A 1956 Bristol that travelled 33,000 miles around the world over 16 months, is having a well-earned rest by going on display at the Royal Automobile Club in Pall Mall, London from 3 January.
The 405 Drophead, of which just 42 were made, was piloted on the adventure by Royal Automobile Club member and Bristol Owners' Club president Geoffrey Herdman and his wife, Hilary.
Herdman's "wrinkly gap year" involved driving up the east coast of North America to Halifax before crossing Canada and then heading south down the west coast. After a couple of months in South America, they headed across to Australia before the car was shipped back via Turkey for the drive home.
He said: "Central America was perhaps the most exciting part of the trip. There were no signposts or GPS coverage. The first night in Guatemala, having taken three hours to cross the frontier, we climbed for an hour in first gear on precipitous narrow roads.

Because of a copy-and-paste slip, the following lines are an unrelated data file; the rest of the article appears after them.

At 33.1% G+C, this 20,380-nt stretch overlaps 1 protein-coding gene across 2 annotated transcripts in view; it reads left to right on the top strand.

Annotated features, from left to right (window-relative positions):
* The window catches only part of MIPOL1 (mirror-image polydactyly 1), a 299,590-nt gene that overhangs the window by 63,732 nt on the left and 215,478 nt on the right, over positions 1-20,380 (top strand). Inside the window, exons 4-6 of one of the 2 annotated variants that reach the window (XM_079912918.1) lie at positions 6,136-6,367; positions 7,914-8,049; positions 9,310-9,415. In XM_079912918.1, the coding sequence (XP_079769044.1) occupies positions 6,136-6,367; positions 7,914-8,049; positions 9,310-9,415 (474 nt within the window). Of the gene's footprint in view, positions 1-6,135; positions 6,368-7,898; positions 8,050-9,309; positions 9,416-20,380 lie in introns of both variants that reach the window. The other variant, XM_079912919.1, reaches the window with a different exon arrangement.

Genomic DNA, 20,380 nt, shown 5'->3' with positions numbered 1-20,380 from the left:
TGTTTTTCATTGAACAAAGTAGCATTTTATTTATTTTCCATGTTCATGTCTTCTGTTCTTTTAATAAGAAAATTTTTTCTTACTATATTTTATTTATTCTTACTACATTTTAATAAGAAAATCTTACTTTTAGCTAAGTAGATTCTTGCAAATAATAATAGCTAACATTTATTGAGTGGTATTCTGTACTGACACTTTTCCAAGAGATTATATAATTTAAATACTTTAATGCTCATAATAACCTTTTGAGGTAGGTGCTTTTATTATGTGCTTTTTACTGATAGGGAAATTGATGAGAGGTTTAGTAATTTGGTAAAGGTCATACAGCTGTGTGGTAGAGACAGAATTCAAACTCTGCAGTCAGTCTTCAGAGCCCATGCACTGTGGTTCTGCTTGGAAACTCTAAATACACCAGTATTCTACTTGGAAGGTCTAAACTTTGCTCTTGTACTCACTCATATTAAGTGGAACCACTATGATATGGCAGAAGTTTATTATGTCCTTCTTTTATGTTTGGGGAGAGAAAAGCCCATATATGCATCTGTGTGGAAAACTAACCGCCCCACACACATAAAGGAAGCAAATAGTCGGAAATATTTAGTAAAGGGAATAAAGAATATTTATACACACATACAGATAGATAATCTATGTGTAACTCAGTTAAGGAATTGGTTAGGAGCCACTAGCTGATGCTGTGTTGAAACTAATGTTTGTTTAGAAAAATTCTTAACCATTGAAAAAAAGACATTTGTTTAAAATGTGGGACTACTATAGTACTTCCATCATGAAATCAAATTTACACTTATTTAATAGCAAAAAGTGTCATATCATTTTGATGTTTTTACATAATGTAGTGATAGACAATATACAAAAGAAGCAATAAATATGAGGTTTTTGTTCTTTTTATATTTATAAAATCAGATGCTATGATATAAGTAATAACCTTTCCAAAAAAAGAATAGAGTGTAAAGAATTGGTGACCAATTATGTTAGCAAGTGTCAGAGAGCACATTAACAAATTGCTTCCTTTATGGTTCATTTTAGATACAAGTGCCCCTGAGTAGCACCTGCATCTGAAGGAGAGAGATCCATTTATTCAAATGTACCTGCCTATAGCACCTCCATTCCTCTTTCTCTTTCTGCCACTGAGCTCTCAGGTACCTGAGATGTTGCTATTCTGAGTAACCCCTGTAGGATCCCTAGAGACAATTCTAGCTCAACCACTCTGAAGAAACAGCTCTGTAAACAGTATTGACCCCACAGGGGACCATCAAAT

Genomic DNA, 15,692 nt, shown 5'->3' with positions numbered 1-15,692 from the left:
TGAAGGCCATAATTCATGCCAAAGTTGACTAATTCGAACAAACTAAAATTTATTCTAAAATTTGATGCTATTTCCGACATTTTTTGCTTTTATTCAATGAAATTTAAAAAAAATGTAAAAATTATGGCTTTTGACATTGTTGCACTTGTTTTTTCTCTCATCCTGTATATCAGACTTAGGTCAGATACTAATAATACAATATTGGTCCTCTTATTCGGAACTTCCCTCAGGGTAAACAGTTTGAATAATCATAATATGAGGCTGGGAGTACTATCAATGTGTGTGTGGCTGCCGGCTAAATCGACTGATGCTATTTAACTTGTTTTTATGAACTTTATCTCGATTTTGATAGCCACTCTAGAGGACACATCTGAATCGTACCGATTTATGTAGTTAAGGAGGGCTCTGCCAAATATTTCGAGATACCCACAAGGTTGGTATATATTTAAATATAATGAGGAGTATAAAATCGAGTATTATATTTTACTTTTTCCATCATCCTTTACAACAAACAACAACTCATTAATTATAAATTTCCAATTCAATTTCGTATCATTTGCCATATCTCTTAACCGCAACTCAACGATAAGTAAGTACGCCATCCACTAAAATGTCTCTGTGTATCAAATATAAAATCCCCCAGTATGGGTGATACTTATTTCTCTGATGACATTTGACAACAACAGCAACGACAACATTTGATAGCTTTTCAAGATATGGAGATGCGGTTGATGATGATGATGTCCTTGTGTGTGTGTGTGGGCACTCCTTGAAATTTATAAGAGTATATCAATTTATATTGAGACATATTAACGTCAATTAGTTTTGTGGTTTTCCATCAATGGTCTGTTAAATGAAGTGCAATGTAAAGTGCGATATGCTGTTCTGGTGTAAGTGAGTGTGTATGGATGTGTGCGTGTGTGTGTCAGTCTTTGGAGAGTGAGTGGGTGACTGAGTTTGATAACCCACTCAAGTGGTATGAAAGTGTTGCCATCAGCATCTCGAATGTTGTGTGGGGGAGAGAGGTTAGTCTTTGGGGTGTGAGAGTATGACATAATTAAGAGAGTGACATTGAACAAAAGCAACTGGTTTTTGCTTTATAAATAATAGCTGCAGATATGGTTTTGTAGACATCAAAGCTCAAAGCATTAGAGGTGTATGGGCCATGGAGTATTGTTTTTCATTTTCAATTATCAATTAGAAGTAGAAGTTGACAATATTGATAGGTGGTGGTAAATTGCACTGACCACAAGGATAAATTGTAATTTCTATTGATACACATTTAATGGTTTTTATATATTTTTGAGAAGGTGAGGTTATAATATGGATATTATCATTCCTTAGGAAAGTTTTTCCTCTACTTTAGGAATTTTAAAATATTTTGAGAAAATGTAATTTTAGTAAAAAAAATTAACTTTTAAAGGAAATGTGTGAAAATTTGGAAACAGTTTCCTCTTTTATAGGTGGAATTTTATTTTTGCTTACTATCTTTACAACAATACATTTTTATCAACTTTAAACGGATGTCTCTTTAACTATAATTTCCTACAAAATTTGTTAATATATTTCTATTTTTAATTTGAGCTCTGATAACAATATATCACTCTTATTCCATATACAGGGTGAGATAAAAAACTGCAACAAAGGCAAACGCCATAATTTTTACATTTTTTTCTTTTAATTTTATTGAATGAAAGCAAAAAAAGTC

"Long after dark we gave up trying to reach Lake Atitlan and stayed in a roadside hotel at 8000 feet, it was bitterly cold and we were clearly the first guests to stay in a very long time.
“We lost count of how many times we were stopped by the police in Spanish America, but the record was five times in three hours driving through Honduras." And the total spent on repairs during the epic trip on rough, often unmade, roads and at high altitude? $125! Herdman added: "The evidence speaks for itself - the Bristol 405 Drophead is the ideal touring car." Ben Cussons, Chairman of the Royal Automobile Club Motoring Committee, added: "We are always pleased to recognise and celebrate the achievements of our club members and Geoffrey Herdman's is clearly one of the most remarkable."